A remarkable story of race and the American dream, The Fire Is upon Us reveals the deep roots and lasting legacy of a conflict that continues to haunt our politics.

NICHOLAS BUCCOLA is the author of The Political Thought of Frederick Douglass and the editor of The Essential Douglass and Abraham Lincoln and Liberal Democracy. His work has appeared in the New York TimesSalon, and many other publications. He is the Elizabeth and Morris Glicksman Chair in Political Science at Linfield College in McMinnville, Oregon, and lives in Portland.

JONATHAN RAUCH, a senior fellow at the Brookings Institution in Washington, is the author of seven books and many articles on public policy, culture, and government. He is a contributing writer for The Atlantic and recipient of the 2005 National Magazine Award, the magazine industry’s equivalent of the Pulitzer Prize. His latest book is The Happiness Curve: Why Life Gets Better After 50.

Tom Campanella presents Brooklyn: The Once and Future City in conversation with Philip Lopate

America’s most storied urban underdog, Brooklyn has become an internationally recognized brand in recent decades—celebrated and scorned as one of the hippest destinations in the world. In Brooklyn: The Once and Future City, Brooklyn-born Thomas J. Campanella unearths long-lost threads of the urban past, telling the rich history of the rise, fall, and reinvention of one of the world’s most resurgent cities. Campanella tracks the dreams, visions, and outsized failures that created the Brooklyn we know today, revealing how this immigrant Promised Land drew millions, fell victim to its own social anxieties, and yet proved resilient enough to reawaken as a multicultural powerhouse and global symbol of urban vitality. Fellow Brooklynite and award-winning writer Phillip Lopate joins Campanella in conversation.

John Burnside: A New Way of Looking at Things

‘There is no salvation in becoming adapted to a world which is crazy.’ Although that could have been written in 2019, it’s from American writer Henry Miller, whose career was tarnished by misogyny accusations in the 1970s. Today acclaimed writer John Burnside discusses On Henry Miller and a man whose anarchist beliefs challenged conformity in what Burnside calls ‘the air-conditioned nightmare’ of modernity.

Thomas Seeley: “The Bee Colony as a Honey Factory”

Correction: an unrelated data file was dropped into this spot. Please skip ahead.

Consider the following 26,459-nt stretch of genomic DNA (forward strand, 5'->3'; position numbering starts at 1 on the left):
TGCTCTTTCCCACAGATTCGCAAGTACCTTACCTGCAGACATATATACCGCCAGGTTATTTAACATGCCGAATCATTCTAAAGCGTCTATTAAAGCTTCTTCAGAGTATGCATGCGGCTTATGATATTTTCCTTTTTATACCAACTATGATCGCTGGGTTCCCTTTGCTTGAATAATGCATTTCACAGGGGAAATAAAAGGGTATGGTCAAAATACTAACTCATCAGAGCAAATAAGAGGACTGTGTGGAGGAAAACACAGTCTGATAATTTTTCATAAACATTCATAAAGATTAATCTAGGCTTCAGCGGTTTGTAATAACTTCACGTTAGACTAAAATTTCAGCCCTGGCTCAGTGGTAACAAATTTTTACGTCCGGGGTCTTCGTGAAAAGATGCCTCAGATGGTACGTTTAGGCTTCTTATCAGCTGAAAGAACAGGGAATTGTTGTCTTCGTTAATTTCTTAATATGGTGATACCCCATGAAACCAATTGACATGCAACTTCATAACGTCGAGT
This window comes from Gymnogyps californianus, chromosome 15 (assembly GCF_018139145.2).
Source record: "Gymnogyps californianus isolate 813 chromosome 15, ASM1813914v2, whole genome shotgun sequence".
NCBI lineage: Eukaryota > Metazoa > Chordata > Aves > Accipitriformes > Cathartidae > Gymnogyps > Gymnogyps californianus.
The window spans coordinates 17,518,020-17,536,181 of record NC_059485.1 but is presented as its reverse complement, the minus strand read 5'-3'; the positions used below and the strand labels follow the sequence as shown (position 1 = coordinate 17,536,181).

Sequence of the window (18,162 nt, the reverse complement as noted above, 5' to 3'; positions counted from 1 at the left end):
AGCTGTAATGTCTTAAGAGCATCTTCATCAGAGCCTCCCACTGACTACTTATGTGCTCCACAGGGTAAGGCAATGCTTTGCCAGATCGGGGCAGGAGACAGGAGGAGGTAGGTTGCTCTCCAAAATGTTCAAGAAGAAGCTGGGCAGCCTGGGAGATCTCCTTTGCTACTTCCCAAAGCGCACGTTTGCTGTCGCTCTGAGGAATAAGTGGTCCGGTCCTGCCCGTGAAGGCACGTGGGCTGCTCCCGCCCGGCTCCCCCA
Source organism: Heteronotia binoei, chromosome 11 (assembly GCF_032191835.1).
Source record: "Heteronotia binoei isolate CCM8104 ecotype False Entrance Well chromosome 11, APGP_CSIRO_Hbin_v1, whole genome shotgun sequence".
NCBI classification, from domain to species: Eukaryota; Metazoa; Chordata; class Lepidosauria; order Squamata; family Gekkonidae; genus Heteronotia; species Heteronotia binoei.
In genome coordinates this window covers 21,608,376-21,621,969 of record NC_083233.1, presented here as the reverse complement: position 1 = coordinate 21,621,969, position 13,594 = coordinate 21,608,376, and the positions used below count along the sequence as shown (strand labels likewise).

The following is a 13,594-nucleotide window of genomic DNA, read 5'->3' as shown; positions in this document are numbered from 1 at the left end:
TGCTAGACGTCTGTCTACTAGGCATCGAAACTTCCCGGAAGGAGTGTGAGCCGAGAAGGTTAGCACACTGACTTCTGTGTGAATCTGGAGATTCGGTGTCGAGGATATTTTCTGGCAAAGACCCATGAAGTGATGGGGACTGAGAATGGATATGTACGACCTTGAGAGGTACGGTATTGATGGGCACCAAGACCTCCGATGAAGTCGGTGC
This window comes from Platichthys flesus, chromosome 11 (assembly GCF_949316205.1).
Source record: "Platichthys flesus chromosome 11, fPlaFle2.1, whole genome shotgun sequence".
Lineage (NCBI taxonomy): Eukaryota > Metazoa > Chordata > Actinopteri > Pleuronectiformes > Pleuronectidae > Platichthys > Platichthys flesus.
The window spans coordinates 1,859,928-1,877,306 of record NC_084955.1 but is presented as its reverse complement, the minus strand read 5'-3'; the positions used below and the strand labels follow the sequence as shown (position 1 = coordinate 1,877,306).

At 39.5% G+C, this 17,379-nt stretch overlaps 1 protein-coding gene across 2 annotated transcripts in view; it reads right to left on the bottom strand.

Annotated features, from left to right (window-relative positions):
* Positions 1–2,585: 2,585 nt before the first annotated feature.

The Humboldt County Beekeepers Association is hosting a visit by renowned honeybee ethologist Dr. Thomas D. Seeley on Aug. 24 and 25.

Seeley — a Horace White professor of biology at Cornell University — has published many books describing honeybee life based on his decades of scientific field research on swarm intelligence with the honeybee as the research animal. His books include “Honeybee Ecology” (1985), “The Wisdom of the Hive” (1995), “Honeybee Democracy” (2010) and “Following the Wild Bees: The Craft and Science of Bee Hunting” (2016). His latest book, published in May, is “The Lives of Bees.”

Seeley researches the how and why honeybees conduct their lives. He will be traveling from New York, making this a rare opportunity for bee enthusiasts to meet Seeley in person and participate with him in fieldwork.

His main presentation is set for Aug. 24 from 9:30 a.m. to 12:30 p.m. at the Humboldt County Ag Center, 5630 S. Broadway, Eureka. Seeley will present “The Bee Colony as a Honey Factory” from 10 to 11 a.m., after which he will speak briefly about hunting wild bees. Light refreshments will be provided. The suggested donation is $5.

The Humboldt County Beekeepers Association also invites bee enthusiasts to an all-day wild bee hunt led by Seeley on Aug. 25, with the location to be determined. This event is limited to the first 20 participants to sign up. To reserve a space, send an email with “Dr. Seeley Bee Hunt Reservation” in the subject line to Humboldtbeekeepers@gmail.com. The fee is $125 paid in advance. Go to the HCBA website, humboldtbeekeepers.org, for additional information.

Bee expert to visit Humboldt County

Nick Haddad: The Last Butterflies

Light refreshments, hosted bar, and lecture by scientist Nick Haddad on research and findings for his new book, The Last Butterflies.